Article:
Hanson: I choose talent very carefully. When I first started upping the talent budget, I didn’t get phone calls back from agencies. I had to call multiple times to get through to an agent. It wasn’t until I booked the Pussy Cat Dolls in 2006. Before I booked them, they didn’t have any hits; they sent me a cover of “Stick With You” before it had been released; it’s a beautiful song, but it was a little too much of a ballet for me, a woman named Marylin Bachelor said; “you got to do this, you got to trust me” They had about six to seven hits by the time The Dinah happened and we started this trajectory of picking the next big artists, which I give the lesbian/queer women community a lot of credit for because even when they are not attending The Dinah, they are listening to the people we are showcasing, and it helps drive sales. The Dinah has become essential to the music industry because we translate to sales and help young artists get exposure and take off. I focused a lot on mainstream acts because queer artists wouldn’t play The Dinah. I can’t tell you how many times queer acts have turned me down.
Hanson: Oh Yeah! It was difficult to book famous queer artists. Nowadays, there are so many queer artists making big splashes; I’m so excited about this year’s lineup because the only artist that doesn’t identify as queer is Taylor Dayne who is as queer-friendly as they get, and I’m excited to have her. But every other artist is queer. Looking at their music videos, they are all about the queer narrative with their authentic identity. They are leading the music industry because authenticity goes against the industry’s formula.
THT: Why is your event tends to draw in a younger demographic?
Hanson: I think we attract people from all avenues. My average age has gone down from 37 to 33. I just had someone in their 70s call me and ask about a cabana. This kind of event skews younger because it’s a festival and across-the-line music festivals tend to attract younger people. It’s exciting for the older people that attend to see these young people live their life aloud, something many of us were unable to do at that age.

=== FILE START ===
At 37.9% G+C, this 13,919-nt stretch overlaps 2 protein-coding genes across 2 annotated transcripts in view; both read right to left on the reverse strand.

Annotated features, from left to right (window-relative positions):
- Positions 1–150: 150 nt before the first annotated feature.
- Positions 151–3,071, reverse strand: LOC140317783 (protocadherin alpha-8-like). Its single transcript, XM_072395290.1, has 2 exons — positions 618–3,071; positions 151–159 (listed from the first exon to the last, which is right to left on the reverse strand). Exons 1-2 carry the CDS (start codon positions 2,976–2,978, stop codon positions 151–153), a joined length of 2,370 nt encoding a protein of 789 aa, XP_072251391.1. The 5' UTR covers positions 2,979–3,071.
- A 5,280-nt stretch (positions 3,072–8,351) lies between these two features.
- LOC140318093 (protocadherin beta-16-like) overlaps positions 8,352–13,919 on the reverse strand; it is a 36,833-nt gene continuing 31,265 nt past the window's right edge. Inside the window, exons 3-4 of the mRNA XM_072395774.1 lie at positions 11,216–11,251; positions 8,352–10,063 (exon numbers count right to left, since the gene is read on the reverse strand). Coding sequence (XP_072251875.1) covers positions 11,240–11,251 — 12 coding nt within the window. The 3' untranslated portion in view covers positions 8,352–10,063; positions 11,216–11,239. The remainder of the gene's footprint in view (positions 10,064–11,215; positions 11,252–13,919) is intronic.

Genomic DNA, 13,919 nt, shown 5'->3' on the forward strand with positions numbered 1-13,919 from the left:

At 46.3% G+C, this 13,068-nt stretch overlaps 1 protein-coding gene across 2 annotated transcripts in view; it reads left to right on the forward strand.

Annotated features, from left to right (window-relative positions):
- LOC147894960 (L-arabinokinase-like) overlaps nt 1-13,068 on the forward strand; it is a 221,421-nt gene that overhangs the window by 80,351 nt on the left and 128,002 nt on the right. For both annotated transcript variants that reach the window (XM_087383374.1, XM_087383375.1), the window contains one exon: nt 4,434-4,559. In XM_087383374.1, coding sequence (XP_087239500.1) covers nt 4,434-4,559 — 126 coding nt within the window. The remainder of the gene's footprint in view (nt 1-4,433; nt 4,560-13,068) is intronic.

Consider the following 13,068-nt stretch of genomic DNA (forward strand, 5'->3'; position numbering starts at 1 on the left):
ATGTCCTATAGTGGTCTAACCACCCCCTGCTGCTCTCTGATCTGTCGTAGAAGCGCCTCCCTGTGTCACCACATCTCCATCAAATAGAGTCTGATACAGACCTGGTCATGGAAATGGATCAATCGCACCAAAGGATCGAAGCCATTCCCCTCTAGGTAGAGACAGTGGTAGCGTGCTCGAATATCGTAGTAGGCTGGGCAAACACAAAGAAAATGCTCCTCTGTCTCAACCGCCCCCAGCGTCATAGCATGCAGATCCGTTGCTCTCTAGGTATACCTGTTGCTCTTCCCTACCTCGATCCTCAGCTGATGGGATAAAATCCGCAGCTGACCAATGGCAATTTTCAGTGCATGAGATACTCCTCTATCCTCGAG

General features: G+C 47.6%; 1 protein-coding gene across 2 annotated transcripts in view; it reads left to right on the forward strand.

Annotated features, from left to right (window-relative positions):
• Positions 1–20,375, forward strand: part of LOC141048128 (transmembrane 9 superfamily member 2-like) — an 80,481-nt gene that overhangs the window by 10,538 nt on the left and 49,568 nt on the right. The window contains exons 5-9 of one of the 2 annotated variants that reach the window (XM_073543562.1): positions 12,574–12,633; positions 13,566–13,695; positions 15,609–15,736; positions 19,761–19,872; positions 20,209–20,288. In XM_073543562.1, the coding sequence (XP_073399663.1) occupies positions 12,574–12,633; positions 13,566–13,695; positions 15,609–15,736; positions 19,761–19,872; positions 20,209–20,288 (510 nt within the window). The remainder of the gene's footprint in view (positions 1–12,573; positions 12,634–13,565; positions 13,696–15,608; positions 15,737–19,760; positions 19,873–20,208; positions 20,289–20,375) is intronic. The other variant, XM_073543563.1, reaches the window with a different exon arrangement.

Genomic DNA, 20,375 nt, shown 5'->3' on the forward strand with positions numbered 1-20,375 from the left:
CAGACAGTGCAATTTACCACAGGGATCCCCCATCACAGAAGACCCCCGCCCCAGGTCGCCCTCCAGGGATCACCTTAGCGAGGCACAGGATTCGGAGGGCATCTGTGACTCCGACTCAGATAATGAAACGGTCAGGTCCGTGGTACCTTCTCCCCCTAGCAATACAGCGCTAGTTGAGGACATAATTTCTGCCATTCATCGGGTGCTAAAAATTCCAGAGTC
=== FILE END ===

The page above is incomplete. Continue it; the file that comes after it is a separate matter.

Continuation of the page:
THT: Are you going to be adding any more acts?
Hanson: No. Our lineup is finished. We will still be adding celesbians and appearances.
THT: Would you consider Jennifer Corday as a celesbian?
Hanson: Of Course!
THT: Why did you let the comedy portion go?
Hanson: Because we are living in a pandemic and having people sit that close to each other is risky, and people should have the comfort of knowing that they don’t have to sit in the middle of the crowd; they can sit on the outskirts, and you can’t do that at a comedy show. Until I feel like I’m not putting anyone in jeopardy, last year we were strict and had zero virus transmission.
THT: Is there any reason you changed the dates?
Hanson: I changed the dates because we are in a pandemic, and coming into April, the pandemic was still raging, and I made a decision with safety in mind.
THT: How many staff and volunteers do you have to hire for your events?
Hanson: I do not use volunteers’ people should be paid for what they do. I have about 30 people strong working the actual event when you add in the security team, the décor, the sound, and the lighting. So, it’s a lot of people helping to produce the event.
THT: If you should choose to retire, do you plan to pass the torch, or will the events come to a close?
Hanson: The event won’t close; unless our customers don’t want to come out anymore. It’s still going strong, and we plan to have one of the most extensive years we’ve ever had. It’s just a matter of meeting the need and expectations and creating the environment that we think will help change people’s lives. I’m not retiring anytime in the foreseeable future. But, I will one day, and when that happens, everything will be in place for The Dinah to continue thriving and create the joy it does for our community.